Seven rules for hiring your first employee
Top tips for when you’ve found the right person to help you move your business forward.
As you grow your business, the question of who to hire is bound to come up sooner or later.
Yet entrepreneurs may well lack expertise in hiring and people management; besides, they need to give as much of their time and attention as possible to growing their business.
That puts them in potential danger. Should they choose to ‘wing it’ and not go through proper processes, the result can be legal action, fines, reputational damage and loss of business,
Two people who know this more than most are Charlie Johnson, CEO of recruiter BrighterBox, and his wife, employment lawyer Jane Johnson owner of JLJ Legal, both of whom specialise in helping start-ups and SMEs across a range of sectors.
Below, they highlight seven rules for hiring your first employee.
1.Register as an employer with HMRC and set up a payroll.
As soon as you know you are going to employ someone, this should be a priority – although you cannot do it more than two months before they begin work. It’s a simple process that can be done online via www.gov.uk, but in order to pay your employee you need to set up a payroll system. Rather than do it yourself, it’s best to hire one of the many specialist outsourcing payroll companies to do it for you, so you need not deal with the hassle of looking after things like pension contributions and national insurance, and ensure any employees pay the right tax to save you grief later.
2.Check your employee has the legal right to work in the UK.
You can check this online if the prospective employee has given you their “share code”. Otherwise, just ask for their passport or UK driving licence; if they are a foreign national, ask for any relevant visas and associated paperwork. You can also confirm their residence with a utility bill. You need to check these documents carefully and look for any obvious discrepancies on dates or the pictures used or if the documents seem less than genuine. If you are not sure, and still want to proceed, consult a lawyer. If you knowingly employ someone you know (or could reasonably have known) does not have the legal right to work, you face a fine as much as £20,000 per individual.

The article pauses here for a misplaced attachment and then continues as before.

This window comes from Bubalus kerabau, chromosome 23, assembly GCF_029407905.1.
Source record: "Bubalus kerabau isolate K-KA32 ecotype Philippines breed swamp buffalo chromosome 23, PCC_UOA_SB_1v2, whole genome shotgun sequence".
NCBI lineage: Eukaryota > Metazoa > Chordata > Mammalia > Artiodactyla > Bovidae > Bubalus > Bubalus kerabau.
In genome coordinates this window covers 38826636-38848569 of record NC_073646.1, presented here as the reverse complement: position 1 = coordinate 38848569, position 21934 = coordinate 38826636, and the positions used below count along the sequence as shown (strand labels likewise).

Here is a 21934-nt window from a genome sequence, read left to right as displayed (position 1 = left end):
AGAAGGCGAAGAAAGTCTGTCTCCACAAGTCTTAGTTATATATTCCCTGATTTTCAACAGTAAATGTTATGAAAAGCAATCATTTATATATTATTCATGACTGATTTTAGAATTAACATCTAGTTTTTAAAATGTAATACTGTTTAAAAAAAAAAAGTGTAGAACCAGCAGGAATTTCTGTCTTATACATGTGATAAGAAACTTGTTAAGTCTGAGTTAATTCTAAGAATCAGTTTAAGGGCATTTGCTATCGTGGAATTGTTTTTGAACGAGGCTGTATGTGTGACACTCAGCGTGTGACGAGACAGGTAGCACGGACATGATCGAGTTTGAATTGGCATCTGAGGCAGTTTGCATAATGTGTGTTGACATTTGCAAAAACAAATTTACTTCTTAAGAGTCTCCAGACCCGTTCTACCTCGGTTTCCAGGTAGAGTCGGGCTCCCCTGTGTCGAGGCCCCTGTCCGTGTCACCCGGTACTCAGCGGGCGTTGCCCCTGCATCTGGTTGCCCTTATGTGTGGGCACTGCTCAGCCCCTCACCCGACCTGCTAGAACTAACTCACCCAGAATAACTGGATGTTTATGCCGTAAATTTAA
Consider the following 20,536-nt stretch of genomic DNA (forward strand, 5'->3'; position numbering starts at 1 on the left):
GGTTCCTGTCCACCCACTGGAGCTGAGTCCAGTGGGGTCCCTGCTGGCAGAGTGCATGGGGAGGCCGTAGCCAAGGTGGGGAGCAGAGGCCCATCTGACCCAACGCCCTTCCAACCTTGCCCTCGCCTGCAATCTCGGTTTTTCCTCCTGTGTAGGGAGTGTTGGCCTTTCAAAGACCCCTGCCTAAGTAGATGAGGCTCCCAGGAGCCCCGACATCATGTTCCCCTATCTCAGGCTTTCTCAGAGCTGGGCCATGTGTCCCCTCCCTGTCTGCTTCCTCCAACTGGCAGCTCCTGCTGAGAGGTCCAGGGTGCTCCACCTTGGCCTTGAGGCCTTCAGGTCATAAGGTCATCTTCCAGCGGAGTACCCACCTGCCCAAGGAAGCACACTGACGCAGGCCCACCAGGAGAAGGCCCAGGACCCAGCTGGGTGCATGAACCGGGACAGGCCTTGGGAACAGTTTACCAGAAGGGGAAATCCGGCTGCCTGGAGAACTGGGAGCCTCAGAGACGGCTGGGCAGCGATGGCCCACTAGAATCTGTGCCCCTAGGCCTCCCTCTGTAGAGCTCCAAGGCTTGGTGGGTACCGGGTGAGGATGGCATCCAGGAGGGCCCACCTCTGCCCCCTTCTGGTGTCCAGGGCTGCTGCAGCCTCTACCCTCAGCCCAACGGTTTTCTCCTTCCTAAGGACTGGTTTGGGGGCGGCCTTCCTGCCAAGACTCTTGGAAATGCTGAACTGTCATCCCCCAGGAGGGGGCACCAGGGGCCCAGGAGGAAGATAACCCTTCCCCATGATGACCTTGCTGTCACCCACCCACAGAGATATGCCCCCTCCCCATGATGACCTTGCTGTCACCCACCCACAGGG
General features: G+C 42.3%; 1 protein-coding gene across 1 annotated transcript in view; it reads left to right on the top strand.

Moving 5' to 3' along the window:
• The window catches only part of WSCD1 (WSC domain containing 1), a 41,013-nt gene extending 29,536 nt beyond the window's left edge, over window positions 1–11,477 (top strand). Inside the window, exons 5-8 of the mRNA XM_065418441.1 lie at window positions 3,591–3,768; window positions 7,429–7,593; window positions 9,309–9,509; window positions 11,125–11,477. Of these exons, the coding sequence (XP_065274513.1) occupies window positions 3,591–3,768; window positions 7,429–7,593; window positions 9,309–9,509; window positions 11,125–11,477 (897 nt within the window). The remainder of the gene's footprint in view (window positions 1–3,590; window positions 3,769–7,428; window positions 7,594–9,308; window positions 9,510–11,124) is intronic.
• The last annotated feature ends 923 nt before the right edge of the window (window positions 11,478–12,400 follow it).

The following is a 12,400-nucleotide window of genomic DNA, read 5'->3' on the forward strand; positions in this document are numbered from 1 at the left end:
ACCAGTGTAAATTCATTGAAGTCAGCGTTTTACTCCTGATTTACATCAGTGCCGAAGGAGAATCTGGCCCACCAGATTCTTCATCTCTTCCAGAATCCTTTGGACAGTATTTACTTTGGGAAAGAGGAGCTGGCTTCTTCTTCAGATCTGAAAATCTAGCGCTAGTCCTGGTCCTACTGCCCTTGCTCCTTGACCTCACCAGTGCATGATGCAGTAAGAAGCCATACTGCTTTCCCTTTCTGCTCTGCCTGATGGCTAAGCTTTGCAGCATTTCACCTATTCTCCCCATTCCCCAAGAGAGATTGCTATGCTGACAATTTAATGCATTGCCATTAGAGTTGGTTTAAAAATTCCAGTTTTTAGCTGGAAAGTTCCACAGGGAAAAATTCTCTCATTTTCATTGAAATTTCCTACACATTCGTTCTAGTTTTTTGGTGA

3.Ask a professional screening company to run a Disclosure & Barring Service (DBS) check, if required.
Any person involved in working with children or vulnerable people in care homes or hospitals, for example, or regulated professions such as lawyers, accountants, vets, chemists and opticians, must pass a check by the government’s DBS. This ensures that they are a fit person to work in these environments. It’s easy and relatively inexpensive to use a specialist company registered with the DBS that will do this for a set fee and decide exactly which DBS check you need to undertake. Alternatively, you can ask the employee themselves to apply for DBS check on www.gov.uk, for a £23 fee and provide you with the relevant paperwork. But you must check it thoroughly.